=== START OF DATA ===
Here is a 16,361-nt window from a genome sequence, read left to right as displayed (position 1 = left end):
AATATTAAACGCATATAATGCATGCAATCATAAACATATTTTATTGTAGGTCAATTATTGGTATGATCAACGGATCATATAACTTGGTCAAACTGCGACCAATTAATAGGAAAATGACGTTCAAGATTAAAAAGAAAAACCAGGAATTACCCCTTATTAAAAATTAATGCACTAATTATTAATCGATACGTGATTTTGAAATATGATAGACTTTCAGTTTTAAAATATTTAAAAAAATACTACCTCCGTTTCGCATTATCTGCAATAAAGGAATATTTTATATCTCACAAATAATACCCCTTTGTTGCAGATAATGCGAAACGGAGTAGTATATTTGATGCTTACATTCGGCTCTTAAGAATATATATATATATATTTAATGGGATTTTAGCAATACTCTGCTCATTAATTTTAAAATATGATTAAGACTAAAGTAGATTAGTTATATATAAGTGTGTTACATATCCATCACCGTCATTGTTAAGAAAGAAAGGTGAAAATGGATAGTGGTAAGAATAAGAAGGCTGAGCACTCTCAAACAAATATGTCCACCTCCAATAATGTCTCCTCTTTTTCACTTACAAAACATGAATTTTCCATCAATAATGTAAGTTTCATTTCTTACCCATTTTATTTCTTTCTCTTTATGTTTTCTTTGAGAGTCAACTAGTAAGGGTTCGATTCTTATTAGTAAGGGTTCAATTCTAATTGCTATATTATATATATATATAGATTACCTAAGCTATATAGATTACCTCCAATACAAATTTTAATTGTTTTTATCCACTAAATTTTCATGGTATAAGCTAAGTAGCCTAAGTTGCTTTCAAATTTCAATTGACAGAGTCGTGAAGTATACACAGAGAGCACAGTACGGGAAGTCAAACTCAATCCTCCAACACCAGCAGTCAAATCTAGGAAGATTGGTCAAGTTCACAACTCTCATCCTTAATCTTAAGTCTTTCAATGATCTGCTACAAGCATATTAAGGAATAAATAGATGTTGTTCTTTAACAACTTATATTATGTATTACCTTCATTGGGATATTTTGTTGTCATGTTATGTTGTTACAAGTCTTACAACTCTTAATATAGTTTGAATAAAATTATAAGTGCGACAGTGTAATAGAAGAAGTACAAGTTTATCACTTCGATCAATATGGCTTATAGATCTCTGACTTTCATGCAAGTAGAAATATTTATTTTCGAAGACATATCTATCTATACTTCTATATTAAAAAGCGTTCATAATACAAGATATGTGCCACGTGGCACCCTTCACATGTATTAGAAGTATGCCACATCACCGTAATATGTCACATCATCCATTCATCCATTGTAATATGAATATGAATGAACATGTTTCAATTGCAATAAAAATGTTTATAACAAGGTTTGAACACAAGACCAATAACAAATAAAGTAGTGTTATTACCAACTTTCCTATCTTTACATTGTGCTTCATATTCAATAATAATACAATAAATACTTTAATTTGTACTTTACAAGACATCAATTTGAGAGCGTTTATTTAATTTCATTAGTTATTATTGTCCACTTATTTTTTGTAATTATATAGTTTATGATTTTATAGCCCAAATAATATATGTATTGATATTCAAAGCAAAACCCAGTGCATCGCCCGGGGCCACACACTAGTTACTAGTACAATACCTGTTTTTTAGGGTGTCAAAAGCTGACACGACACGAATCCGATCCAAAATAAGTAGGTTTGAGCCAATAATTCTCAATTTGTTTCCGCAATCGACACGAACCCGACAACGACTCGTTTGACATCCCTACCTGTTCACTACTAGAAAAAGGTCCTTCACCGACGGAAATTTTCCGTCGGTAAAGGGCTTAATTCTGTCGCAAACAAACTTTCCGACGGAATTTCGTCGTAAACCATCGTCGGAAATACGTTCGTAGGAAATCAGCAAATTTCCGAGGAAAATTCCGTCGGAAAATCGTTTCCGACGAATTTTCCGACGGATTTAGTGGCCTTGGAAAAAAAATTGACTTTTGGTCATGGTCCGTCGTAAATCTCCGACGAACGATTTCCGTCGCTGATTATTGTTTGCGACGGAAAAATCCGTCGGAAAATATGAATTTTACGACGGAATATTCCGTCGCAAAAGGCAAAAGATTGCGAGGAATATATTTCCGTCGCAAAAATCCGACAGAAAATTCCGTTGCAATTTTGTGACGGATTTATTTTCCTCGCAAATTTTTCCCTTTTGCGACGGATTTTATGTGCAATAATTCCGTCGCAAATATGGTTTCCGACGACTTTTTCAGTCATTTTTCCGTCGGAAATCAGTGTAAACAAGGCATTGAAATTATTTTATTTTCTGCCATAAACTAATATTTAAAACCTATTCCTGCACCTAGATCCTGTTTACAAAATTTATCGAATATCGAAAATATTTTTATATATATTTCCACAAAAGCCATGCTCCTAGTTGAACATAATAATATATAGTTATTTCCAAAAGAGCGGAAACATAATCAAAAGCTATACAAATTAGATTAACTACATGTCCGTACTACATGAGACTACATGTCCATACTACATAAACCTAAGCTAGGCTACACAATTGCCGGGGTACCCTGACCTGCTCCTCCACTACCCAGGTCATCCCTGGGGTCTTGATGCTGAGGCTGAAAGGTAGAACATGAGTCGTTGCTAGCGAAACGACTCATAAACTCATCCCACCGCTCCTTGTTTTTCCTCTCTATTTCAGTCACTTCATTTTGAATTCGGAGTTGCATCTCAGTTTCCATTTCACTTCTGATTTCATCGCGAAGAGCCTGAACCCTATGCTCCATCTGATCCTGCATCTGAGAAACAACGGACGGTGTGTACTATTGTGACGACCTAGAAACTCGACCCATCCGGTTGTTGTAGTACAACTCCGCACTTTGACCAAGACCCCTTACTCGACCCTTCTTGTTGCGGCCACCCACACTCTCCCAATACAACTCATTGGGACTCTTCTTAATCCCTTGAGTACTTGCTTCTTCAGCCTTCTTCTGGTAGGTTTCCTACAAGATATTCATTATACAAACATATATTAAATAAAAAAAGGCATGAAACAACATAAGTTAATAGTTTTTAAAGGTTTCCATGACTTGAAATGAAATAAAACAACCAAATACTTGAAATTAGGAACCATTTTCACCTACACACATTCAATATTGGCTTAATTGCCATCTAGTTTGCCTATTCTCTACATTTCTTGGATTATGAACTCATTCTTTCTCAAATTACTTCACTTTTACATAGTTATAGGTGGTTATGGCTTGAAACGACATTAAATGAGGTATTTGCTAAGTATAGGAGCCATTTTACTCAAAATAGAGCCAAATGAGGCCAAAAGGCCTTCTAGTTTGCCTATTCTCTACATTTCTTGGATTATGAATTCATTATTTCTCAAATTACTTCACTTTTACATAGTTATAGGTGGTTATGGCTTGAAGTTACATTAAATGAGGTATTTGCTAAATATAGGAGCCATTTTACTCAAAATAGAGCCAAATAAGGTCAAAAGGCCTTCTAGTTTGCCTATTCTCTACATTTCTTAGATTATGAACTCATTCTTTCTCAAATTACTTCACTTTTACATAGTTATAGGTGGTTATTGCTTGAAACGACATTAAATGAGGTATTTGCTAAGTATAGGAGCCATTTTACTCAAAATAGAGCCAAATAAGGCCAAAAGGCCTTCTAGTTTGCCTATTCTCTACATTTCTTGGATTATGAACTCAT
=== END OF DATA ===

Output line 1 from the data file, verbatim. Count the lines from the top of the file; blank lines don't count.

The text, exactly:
Here is a 16,361-nt window from a genome sequence, read left to right as displayed (position 1 = left end):